'Now is the time for India, our biggest neighbour and oldest friend, to bring the full array of international policy instruments to bear.'
Ahmed Naseem, the exiled former foreign minister of the Maldives, tells Rediff.com contributor Rajeev Sharma why it is important that India take the lead in addressing the unrest in his country.
The Maldives is at a turning point and the direction it chooses to turn in will be of tremendous importance to India.
In the concluding part of his interview with Rediff.com, former Maldivian foreign minister Ahmed Naseem (pictured below) -- a close aide of exiled former president Mohammed Nasheed -- acknowledges India's efforts in his country, but suggests that New Delhi needs to do more and in double quick time.
- Part 1 of the interview: Why the Maldives local council elections are so important
Your party, the Maldivian Democratic Party, has been bemoaning the lack of Indian proactivism in Maldives. But why should you blame the international community when it is your fight, your battle?
Ascertaining through being engaged and informed that a country keeps to international and bilateral treaty obligations is not tantamount to meddling in internal matters of that neighbour.
In fact, the present regime in power in the Maldives has been serially violating international treaty obligations as well as its own constitution and laws.
We look up to India for leadership in matters that involve the security of the region.
I also believe that a large and longtime friend like India would have proportionate institutionalised methods of engagement, which would be active even now.
I do not doubt India's intelligence and monitoring capabilities, and hence I am confident that India is cognisant of the situation in the Maldives.
What according to you has India not done -- and should have done -- for the Maldives?
We have heard much voicing of concern from India as well as the international community, but some of us may point to a lack of information or statements of a foreign engagement on a progressive result oriented time-frame.
It is a widely held belief that India, as the largest country in the region, should take the lead, and with the support of other neighbours apply more pressure on concerned Maldives institutions to respect recommendations of agencies of the United Nations.
These include the findings of the UN Working Group on Arbitrary Detention, to release former president Mohamed Nasheed and former defence minister Colonel Mohamed Nazim and facilitate compensation for them.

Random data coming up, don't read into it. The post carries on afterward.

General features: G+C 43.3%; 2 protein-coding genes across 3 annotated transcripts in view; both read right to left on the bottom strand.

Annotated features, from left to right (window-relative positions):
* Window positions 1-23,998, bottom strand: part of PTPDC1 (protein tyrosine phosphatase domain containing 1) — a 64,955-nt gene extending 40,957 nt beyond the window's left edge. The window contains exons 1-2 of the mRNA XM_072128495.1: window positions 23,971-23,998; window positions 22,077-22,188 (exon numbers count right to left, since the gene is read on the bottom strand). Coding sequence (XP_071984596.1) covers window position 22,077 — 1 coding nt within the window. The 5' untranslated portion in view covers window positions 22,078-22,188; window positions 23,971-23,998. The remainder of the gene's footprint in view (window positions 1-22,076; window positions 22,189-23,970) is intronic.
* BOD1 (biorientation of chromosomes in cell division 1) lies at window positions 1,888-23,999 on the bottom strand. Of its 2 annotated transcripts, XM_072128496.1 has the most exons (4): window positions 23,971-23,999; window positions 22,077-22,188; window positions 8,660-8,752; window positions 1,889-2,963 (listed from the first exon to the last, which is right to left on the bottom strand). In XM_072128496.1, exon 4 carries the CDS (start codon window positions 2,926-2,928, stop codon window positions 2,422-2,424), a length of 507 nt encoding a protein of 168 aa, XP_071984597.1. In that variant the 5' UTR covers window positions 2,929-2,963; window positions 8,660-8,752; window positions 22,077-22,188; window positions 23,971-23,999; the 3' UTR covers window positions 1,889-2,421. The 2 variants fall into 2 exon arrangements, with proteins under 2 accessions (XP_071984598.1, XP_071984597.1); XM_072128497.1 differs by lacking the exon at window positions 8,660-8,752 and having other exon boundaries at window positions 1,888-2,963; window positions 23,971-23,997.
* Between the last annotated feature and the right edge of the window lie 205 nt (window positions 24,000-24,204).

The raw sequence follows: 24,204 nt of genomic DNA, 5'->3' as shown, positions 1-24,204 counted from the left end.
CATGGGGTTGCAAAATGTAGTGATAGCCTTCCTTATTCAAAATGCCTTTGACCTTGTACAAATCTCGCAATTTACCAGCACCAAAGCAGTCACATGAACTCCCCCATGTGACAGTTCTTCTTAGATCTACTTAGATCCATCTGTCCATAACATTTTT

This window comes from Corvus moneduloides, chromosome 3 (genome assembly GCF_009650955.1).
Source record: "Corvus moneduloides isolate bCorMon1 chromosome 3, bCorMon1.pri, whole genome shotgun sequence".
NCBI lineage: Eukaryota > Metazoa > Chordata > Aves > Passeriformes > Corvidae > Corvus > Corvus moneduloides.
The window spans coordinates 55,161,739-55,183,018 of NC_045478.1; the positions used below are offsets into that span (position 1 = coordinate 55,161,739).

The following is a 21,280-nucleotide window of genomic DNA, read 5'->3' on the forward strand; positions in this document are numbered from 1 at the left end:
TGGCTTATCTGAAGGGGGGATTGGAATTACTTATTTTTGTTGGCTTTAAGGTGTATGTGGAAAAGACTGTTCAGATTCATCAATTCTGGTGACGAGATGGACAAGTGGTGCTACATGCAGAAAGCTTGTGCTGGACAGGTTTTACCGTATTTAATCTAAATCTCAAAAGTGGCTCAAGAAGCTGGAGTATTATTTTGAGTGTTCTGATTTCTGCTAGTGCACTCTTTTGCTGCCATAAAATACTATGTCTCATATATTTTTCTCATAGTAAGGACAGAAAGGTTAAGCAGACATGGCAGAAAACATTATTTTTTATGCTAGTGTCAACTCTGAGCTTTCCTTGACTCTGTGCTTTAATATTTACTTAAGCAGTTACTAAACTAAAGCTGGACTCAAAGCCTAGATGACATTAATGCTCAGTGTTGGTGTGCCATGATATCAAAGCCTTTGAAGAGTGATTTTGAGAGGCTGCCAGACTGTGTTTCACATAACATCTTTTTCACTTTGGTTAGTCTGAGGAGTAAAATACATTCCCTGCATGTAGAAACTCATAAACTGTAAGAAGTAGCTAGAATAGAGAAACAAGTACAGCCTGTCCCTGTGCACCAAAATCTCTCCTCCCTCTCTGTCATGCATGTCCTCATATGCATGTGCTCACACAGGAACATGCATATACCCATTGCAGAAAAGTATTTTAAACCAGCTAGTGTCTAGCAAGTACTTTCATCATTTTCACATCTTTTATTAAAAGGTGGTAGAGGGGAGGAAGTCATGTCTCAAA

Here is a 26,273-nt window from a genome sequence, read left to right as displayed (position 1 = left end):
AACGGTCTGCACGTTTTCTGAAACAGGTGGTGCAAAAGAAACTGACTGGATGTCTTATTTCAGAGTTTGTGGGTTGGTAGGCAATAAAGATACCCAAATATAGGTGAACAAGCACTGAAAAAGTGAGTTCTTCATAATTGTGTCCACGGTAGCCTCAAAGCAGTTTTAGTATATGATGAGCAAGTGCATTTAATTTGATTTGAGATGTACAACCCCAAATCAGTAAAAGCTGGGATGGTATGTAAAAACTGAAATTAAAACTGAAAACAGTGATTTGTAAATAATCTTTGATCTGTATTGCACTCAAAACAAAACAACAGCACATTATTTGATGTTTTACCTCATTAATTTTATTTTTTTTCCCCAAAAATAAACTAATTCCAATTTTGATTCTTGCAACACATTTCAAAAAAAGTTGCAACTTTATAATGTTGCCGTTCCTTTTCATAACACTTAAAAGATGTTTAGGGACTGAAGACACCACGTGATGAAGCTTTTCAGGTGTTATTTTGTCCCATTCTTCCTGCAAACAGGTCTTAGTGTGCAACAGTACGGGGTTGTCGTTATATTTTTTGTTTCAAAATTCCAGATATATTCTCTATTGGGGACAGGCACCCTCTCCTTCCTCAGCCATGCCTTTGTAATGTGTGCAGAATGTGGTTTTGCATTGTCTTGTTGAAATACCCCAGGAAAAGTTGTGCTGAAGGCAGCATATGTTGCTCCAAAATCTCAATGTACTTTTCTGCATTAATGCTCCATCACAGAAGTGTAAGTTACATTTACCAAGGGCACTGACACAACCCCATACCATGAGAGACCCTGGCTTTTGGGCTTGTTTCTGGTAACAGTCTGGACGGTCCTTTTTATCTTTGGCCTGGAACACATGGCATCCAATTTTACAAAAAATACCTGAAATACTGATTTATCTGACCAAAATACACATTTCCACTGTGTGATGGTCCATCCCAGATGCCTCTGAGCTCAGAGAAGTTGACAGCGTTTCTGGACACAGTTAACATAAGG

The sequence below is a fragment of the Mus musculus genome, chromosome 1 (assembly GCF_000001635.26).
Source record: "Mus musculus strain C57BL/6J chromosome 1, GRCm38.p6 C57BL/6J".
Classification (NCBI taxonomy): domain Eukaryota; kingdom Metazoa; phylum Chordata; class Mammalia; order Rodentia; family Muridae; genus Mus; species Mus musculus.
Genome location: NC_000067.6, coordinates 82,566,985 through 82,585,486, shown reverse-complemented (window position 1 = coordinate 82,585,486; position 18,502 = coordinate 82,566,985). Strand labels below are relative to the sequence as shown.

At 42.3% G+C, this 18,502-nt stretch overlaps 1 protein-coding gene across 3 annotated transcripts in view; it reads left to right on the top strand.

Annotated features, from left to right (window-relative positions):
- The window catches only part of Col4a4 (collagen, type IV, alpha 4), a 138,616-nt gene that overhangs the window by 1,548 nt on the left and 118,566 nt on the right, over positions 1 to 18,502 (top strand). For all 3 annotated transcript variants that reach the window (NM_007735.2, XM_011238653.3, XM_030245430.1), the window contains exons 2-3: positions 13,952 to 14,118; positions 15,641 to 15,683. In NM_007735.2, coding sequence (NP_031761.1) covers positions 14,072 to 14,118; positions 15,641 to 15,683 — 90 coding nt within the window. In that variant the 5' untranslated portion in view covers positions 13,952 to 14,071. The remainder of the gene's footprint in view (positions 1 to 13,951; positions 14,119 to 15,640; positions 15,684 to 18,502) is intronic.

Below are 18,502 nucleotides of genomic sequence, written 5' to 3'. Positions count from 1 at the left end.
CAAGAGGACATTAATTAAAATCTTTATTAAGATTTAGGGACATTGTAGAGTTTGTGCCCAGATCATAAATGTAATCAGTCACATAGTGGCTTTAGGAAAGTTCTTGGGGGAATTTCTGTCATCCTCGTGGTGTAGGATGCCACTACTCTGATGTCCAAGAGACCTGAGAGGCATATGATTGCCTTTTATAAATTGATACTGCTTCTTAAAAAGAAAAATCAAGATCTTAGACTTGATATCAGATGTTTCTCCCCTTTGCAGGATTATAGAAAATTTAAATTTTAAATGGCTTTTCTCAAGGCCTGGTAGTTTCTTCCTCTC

Are you saying that India has done precious little?
I believe India is already active through a number of channels, albeit unpublicised, to prevail upon the Maldives government to respect international treaty expectations, and adhere to its own constitution and laws.
How does the situation in the Maldives impact India, according to you?
The growing influence of the strict Wahhabi interpretation of Islam, leading to hardline militancy and radicalisation among sections of Maldivian society also should raise alarm in India, and as such they should increase cooperation with the government as well as the Opposition in tallying and sharing intelligence.
Radicalised Maldivians had been involved in the Mumbai attacks of 2008, and groups of radicalised Maldivian youth had been held in Pakistan while engaging in an armed assault.
More than 200 Maldivians, many of who are expected to eventually return, are presently fighting in Syria.
What, according to you, should be India's next move?
The UN Charter provides a legal foundation for taking action to maintain international peace and security.
It is time for India to spearhead the international community to discourage the regime in the Maldives to engage in opportunistic acts of aggression such as entering into pacts that compromises the Maldives land and territory with non-regional countries, in order to influence the regional balance of power.
A guiding principle for the international community to whether lend assistance in effecting democratic reform in a country is helping those who help themselves.
If most people as well as top political leaders in a country accept a common agenda of effecting amendments to the constitutional reversals and bring about changes to independent institutions, it is not meddling by a neighbouring country to be supportive in effecting those reforms, especially as supporters of PPM and former president Maumoon Abdul Gayoom, the Jumhooree Party, the Adhaalath Party and the MDP represent over 85 per cent of the voting population in the Maldives.
Now is the time for India, our biggest neighbour and oldest friend, to bring the full array of international policy instruments to bear, including, if only stating threats of, economic sanctions against prima facie evidence of gross violations of international treaties, corruption and money laundering.
Rajeev Sharma, an independent journalist and strategic analyst, tweets @Kishkindha
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